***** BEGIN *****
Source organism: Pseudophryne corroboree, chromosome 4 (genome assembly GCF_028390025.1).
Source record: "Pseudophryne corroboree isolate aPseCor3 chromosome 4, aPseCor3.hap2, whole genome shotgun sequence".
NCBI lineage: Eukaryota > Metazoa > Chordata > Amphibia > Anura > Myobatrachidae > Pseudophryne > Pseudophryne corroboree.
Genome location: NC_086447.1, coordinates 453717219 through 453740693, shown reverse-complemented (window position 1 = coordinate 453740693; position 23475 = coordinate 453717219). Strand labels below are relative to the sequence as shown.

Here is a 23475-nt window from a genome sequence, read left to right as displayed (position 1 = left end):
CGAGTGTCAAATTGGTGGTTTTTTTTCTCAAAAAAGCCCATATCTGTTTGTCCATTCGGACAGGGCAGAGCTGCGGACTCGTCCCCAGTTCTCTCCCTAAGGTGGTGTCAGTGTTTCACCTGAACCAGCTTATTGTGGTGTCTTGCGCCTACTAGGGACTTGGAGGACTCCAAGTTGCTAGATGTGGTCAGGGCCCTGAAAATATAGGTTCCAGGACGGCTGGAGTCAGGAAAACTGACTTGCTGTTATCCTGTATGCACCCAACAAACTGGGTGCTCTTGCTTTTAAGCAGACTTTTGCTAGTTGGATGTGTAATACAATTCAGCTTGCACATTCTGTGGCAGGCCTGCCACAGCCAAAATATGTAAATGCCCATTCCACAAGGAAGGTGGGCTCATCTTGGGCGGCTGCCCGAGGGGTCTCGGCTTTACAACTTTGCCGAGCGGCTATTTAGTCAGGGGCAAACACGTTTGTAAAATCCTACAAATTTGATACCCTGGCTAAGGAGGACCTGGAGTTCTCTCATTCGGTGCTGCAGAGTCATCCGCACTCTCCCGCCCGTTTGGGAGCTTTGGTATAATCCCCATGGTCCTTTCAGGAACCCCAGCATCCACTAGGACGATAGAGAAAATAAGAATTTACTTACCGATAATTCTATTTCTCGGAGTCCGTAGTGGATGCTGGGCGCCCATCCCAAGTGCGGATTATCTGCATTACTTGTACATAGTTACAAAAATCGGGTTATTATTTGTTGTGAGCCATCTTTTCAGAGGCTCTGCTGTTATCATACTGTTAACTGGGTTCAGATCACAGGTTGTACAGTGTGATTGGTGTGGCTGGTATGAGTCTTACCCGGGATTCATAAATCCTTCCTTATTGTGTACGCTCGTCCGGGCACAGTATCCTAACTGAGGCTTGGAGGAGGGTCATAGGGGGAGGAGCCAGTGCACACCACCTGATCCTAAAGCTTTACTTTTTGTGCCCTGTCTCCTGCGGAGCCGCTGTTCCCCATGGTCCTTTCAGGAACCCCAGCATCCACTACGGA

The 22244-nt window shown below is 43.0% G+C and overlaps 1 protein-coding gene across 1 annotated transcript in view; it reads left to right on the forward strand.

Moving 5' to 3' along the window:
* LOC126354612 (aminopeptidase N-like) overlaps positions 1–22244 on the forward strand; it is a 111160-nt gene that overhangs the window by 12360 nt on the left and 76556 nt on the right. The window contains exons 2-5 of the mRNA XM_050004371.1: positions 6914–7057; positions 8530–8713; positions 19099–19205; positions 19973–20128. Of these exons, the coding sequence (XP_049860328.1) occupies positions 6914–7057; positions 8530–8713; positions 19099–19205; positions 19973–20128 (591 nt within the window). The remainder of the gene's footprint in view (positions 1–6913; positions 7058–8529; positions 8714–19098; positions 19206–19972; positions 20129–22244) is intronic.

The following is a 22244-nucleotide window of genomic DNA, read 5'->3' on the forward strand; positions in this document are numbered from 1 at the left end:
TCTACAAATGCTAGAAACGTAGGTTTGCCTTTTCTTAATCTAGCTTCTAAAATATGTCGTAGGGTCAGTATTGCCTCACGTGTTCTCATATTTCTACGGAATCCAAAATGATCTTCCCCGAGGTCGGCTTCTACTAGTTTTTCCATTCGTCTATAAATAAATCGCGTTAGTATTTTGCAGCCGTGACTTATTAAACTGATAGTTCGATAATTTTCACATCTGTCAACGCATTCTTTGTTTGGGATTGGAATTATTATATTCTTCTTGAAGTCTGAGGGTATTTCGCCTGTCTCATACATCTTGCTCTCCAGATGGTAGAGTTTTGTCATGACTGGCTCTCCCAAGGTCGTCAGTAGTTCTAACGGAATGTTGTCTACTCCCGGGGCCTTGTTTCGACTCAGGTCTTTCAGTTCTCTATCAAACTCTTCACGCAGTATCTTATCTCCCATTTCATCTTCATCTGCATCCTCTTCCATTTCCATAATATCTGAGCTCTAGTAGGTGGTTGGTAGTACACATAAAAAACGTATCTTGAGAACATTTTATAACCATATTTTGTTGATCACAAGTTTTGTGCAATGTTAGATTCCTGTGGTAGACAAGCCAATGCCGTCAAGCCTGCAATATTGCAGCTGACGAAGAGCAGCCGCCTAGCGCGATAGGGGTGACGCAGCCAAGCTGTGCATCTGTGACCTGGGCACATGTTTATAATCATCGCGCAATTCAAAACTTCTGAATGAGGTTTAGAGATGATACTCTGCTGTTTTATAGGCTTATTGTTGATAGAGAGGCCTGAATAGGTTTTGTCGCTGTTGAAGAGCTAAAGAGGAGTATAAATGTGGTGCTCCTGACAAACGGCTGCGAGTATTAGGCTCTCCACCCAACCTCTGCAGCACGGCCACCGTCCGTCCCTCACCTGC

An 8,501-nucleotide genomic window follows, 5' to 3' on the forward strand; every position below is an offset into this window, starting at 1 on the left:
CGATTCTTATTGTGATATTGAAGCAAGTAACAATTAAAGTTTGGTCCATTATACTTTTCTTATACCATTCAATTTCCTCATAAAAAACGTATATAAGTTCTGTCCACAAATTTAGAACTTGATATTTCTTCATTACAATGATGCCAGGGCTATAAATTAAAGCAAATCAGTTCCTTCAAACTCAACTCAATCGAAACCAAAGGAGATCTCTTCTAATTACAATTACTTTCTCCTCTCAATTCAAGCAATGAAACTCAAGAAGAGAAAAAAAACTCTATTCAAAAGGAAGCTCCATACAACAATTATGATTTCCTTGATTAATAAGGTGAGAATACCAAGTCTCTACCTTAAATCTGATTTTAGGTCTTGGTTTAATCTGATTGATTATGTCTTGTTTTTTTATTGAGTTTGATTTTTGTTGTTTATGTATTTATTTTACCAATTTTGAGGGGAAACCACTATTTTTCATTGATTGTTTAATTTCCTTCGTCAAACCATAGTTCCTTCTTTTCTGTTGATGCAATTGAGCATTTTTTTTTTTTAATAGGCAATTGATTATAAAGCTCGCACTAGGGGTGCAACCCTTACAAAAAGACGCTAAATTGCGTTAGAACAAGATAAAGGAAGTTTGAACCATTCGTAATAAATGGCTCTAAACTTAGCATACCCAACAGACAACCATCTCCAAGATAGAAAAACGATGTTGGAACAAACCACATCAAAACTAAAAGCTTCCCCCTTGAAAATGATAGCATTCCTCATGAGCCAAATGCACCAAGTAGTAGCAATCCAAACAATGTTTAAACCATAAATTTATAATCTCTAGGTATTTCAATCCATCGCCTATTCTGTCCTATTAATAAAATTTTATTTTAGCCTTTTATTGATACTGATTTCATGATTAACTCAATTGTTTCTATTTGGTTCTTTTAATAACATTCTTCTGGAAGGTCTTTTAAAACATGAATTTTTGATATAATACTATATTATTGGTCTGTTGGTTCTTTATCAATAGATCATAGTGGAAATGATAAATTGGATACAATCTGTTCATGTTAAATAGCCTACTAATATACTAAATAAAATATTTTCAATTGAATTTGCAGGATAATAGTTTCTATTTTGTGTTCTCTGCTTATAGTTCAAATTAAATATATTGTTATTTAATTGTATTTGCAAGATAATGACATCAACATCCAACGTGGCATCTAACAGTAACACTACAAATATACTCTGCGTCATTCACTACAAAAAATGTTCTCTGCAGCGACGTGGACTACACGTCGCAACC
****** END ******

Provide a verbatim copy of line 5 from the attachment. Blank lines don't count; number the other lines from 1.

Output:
Here is a 23475-nt window from a genome sequence, read left to right as displayed (position 1 = left end):